DOJ alarmed over rising online child exploitation cases in PH


The Department of Justice-Office of Cybercrime (DoJ-OoC) is concerned about rising cases of online child exploitation in the Philippines amid the COVID-19 pandemic.

According to the National Center for Missing and Exploited Children (NCMEC) CyberTipline Report, the spike of cases is the result of an increase in internet use as most people are confined to homes to prevent the spread of the virus.


The March 1-May 24, 2020 report showed there had been an increase of 202,605 cases of online child exploitation since the implementation of the enhanced community quarantine (ECQ) on March 17. The NCMEC also reported a 264.63 percent increase from 76,561 recorded in the same period in 2019.

In 2014, the DoJ-OoC was designated as Point-of-Contact (PoC) by NCMEC, a private and non-profit corporation whose mission is to help find missing children, reduce child sexual exploitation, and prevent victimization children.

The center is authorized by law in the United States to receive reports from electronic communication service providers, including Facebook, Yahoo! and Gmail, as soon as the information is collected that sexual exploitation is being conducted on children using its server or facility.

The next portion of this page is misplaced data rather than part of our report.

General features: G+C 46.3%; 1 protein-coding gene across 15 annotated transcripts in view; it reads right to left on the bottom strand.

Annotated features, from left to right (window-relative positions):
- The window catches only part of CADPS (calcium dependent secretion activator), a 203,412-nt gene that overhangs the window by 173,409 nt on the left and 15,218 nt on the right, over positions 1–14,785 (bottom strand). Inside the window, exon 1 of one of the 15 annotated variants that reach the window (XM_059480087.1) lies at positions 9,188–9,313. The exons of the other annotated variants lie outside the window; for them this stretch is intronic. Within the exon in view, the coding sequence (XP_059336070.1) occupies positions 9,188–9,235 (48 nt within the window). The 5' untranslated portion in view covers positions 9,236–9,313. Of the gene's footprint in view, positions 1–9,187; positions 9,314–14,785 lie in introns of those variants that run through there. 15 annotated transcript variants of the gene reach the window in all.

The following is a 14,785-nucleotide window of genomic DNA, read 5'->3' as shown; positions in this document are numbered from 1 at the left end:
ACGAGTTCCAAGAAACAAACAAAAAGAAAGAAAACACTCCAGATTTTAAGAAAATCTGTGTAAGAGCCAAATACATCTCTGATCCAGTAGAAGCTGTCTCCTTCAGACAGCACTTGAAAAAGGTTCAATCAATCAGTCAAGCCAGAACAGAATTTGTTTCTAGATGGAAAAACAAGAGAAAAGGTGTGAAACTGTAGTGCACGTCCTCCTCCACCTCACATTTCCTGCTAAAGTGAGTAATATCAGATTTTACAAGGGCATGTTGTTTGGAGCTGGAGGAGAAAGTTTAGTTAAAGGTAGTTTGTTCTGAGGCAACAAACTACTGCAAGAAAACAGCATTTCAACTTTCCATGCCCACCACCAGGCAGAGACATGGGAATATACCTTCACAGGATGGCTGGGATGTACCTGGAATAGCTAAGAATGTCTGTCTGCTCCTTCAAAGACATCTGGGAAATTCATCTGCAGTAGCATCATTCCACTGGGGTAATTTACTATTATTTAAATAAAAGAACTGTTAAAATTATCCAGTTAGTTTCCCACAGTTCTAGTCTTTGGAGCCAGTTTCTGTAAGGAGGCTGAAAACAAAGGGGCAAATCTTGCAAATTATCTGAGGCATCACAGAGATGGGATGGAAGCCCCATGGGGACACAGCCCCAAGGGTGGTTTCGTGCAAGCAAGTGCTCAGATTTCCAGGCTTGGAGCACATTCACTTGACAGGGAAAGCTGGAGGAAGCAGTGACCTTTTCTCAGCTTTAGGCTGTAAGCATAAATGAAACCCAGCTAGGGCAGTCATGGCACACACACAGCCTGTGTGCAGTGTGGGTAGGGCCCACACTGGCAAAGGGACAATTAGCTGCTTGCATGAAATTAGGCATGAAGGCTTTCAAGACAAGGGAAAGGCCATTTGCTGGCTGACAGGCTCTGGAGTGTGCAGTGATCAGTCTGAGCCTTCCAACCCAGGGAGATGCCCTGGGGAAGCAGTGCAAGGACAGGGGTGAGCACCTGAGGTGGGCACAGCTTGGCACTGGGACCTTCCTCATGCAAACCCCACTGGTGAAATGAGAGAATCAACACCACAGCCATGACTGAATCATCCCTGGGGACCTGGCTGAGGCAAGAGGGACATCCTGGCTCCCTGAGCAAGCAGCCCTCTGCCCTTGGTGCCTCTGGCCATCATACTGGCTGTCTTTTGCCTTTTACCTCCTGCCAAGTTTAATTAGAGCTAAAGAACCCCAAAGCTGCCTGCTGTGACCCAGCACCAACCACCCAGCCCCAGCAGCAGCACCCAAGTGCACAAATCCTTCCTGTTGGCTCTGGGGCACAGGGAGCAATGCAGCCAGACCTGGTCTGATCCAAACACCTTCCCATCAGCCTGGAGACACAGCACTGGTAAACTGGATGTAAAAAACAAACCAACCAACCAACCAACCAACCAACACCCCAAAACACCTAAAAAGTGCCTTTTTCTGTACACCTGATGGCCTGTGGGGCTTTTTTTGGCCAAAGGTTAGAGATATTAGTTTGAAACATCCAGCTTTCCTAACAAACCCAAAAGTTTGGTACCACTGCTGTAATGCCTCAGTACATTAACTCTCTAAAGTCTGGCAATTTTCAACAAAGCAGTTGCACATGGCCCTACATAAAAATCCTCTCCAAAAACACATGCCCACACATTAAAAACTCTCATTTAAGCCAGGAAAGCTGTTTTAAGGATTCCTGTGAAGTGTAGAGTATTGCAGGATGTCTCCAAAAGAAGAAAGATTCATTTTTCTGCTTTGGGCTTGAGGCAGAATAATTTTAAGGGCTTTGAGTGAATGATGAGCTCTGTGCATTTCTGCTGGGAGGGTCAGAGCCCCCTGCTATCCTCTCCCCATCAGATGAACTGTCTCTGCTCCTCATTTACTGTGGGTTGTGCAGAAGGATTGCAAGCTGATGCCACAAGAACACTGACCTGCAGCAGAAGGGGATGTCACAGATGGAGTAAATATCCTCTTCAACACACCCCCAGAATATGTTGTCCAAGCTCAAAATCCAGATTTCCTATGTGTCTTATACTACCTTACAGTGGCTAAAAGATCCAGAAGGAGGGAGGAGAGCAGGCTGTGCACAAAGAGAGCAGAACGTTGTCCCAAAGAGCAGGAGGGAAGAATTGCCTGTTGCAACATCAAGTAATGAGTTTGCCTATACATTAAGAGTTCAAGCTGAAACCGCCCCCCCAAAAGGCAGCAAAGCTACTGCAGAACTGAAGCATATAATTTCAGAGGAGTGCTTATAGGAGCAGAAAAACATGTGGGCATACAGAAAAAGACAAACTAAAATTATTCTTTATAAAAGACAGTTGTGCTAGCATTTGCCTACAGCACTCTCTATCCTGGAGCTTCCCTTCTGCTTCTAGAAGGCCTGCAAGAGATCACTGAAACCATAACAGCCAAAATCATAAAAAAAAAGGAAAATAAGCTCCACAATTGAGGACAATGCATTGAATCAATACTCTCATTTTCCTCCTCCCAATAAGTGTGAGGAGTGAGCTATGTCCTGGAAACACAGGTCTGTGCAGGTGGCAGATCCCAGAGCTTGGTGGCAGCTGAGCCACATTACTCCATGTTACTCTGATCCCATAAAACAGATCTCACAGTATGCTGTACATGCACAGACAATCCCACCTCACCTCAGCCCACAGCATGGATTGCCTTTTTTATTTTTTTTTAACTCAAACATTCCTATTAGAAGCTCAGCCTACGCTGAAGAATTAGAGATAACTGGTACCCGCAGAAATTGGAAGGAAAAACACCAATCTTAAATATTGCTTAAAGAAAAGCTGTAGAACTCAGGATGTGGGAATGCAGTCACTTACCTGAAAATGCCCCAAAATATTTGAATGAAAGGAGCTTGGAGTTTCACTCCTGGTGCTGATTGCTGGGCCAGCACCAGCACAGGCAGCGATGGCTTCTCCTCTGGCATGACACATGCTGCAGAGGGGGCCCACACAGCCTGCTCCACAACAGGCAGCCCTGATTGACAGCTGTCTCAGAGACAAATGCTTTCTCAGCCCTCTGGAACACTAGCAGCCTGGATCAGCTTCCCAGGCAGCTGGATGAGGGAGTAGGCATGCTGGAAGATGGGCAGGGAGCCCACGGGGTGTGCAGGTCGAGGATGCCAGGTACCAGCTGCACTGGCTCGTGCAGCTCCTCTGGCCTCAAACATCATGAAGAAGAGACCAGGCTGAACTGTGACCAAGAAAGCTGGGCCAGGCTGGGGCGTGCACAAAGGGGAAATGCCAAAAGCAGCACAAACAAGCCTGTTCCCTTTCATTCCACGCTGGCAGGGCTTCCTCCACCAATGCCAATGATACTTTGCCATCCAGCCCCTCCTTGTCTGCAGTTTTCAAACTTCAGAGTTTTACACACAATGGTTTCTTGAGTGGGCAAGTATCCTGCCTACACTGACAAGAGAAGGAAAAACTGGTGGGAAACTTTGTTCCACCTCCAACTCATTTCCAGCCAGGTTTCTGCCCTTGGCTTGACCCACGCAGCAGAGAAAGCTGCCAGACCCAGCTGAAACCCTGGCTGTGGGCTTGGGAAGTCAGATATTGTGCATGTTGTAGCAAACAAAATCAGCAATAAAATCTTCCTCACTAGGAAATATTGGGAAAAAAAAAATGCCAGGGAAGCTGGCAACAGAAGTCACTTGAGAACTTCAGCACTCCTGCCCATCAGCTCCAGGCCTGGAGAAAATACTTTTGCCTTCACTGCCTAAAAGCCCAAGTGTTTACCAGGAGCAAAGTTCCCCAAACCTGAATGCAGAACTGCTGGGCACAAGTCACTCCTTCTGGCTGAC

As the country’s PoC, the DoJ-OoC has direct access to the NCMEC Virtual Private Network. It is also notified each time there is a report for online sexual exploitation of children (OSEC) related to the Philippines.

Also read: Sexual exploitation of children up by 260% amid lockdown-DOJ

Meanwhile, Justice Undersecretary Mark Perete is confident that Internet service providers will voluntarily comply with the law requiring them to install technology that will block or filter materials that exploit children. He said the legal obligation was automatically included in their franchisees and permits to operate.

The DOJ and police said that Facebook pages administrators that promote the sexual exploitation of children could be jailed for 17 years and four months. Those who would be found guilty would pay up to P1 million. 

“And they realize, more than anyone, that without such technology, this trend of victimization of children who are the most vulne­rable among us will remain unabated. To reduce the proliferation of and to prevent OSEC have been the aspiration of several government agencies and inter-agency committees involved in the formulation of policies that uphold every child’s physical, moral, spiritual, intellectual, emotional, psychological, and social well-being,” said Perete.